Make a Rainbow

A rainbow is often a welcome sight when the sun comes out after a rain storm. Find out how to make your own rainbow when there’s not a cloud in sight!


  • A sunny day
  • A hose with a mist attachment
  • An open sunny space, such as a back yard

Safety First!

  • Always be sun smart when outside during the day – wear a hat, sunscreen, and clothing that covers as much of your skin as possible.
  • It’s safest to stay in the shade in the hottest part of the day – fortunately, this experiment works best when done in the morning or afternoon.
  • Be aware that the wet ground might be slippery. Consider doing this experiment on a grassy area or near a garden so the water you use won’t go to waste!


  1. Stand in your sunny space with the sun behind you. You should be able to see your shadow in front of you.
  2. Turn on your hose. If your hose attachment has a choice of nozzles, choose the one that makes the water drops the smallest – for best results it should be a fine mist.
  3. Move the spray around in front of you until you see a rainbow form in the droplets!

Further Investigation

  • While looking at your rainbow, try moving to a different spot in your sunny space. Does the rainbow appear in the same place it did before?
  • If you are doing this experiment with a friend, get them to stand a short distance from you. Can they see your rainbow too? What if they have a turn with the hose and make their own rainbow – can you see it from where you are?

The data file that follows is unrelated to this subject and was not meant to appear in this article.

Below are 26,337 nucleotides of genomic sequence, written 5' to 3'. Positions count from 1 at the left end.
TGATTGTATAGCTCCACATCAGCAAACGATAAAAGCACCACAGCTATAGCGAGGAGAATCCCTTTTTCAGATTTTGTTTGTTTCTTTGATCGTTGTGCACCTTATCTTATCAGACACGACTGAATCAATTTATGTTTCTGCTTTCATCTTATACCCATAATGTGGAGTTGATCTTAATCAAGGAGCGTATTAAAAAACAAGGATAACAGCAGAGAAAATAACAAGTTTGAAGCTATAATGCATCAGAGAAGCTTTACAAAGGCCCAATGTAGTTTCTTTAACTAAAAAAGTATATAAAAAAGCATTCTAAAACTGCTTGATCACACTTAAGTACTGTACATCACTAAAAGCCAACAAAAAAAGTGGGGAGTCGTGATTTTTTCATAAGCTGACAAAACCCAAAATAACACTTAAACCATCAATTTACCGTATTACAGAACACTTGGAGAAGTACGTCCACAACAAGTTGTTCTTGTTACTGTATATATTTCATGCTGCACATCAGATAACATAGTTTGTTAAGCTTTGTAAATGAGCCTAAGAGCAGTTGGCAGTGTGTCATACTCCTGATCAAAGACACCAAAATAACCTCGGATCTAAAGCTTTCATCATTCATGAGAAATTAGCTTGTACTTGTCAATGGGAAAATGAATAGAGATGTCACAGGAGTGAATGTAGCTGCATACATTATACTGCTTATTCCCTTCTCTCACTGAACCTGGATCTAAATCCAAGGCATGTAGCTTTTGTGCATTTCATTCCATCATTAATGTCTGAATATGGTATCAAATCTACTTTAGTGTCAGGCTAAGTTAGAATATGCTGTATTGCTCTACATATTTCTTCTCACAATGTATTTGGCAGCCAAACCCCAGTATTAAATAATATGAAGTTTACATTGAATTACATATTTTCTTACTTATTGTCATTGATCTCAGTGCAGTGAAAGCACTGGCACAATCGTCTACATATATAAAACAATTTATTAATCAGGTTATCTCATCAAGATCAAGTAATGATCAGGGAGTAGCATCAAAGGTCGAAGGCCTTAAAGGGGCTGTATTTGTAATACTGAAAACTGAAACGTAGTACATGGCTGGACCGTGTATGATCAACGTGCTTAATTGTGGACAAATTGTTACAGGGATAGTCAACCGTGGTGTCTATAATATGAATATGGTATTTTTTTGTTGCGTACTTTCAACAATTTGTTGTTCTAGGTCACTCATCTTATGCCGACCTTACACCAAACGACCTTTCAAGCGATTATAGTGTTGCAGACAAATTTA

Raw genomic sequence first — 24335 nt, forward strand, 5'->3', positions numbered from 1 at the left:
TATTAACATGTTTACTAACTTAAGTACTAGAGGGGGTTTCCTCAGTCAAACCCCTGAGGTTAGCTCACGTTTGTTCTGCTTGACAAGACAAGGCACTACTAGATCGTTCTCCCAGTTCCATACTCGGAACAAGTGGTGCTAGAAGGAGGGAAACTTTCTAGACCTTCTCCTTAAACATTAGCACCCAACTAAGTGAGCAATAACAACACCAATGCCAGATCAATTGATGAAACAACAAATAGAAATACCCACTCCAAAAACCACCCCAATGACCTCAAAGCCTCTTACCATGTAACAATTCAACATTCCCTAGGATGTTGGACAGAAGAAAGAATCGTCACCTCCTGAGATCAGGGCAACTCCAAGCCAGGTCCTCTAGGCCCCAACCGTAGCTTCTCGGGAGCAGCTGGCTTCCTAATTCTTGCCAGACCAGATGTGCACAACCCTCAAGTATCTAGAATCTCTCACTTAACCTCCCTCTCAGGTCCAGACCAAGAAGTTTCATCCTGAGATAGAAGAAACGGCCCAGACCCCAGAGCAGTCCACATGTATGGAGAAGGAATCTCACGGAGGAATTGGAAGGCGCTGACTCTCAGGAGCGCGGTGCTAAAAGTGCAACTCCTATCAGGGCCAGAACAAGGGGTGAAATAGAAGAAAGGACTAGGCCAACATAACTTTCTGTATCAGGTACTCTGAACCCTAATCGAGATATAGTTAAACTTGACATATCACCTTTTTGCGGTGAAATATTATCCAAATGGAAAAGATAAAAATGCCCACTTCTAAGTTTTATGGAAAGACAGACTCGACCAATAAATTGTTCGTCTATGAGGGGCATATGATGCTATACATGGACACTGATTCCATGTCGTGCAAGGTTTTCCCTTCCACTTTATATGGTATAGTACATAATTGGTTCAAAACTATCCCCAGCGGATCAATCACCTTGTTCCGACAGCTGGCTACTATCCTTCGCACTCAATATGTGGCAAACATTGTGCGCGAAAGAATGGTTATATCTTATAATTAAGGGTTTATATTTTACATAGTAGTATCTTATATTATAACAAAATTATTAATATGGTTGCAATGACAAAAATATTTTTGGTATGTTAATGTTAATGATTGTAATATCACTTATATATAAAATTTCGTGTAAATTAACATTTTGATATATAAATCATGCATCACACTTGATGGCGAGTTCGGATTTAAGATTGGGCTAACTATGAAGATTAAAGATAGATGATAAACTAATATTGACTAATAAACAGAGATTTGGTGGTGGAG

What's happening?

A rainbow forms when sunlight hits small drops of water in the air. Water is denser than air, so the light slows down and bends (refracts) a tiny amount when it enters the water drop. The light bounces around inside the raindrop, then exits again at a different angle.

White light is actually made up of lots of different colours mixed together, but our eyes see them as six distinct colours – red, orange, yellow, green, blue, and violet. Each of the different colours that make up white light bends a slightly different amount inside the water drop. When the light exits the water drop, each of these colours shows up as a distinct band.

The location of the rainbow that you see depends on the angle between your eyes, the sun, and the water drops. When you moved, your eyes (hopefully) moved along with you – and therefore, so did your rainbow. Someone standing in a different spot in your back yard won’t see the rainbow in the same place you do – they might not even see it at all!

When you see a rainbow in the sky, there are usually many more water drops than you can make with your hose, so lots of people can see it at the same time. However, everyone will see it in a slightly different place depending on where they are standing. And unfortunately, this means that it’s impossible to visit the end of a rainbow. (Sorry.)

More on this topic

  • Rainbows are very mathematical – visit this site to learn more about the maths behind how they are formed.
  • You now know that viral images such as this one, claiming to show ‘a rainbow viewed from above’, don’t show anything of the sort! This cool rainbow-coloured phenomenon isn’t necessarily fake though…it could be due to polarisation of the window glass. But that’s another story…

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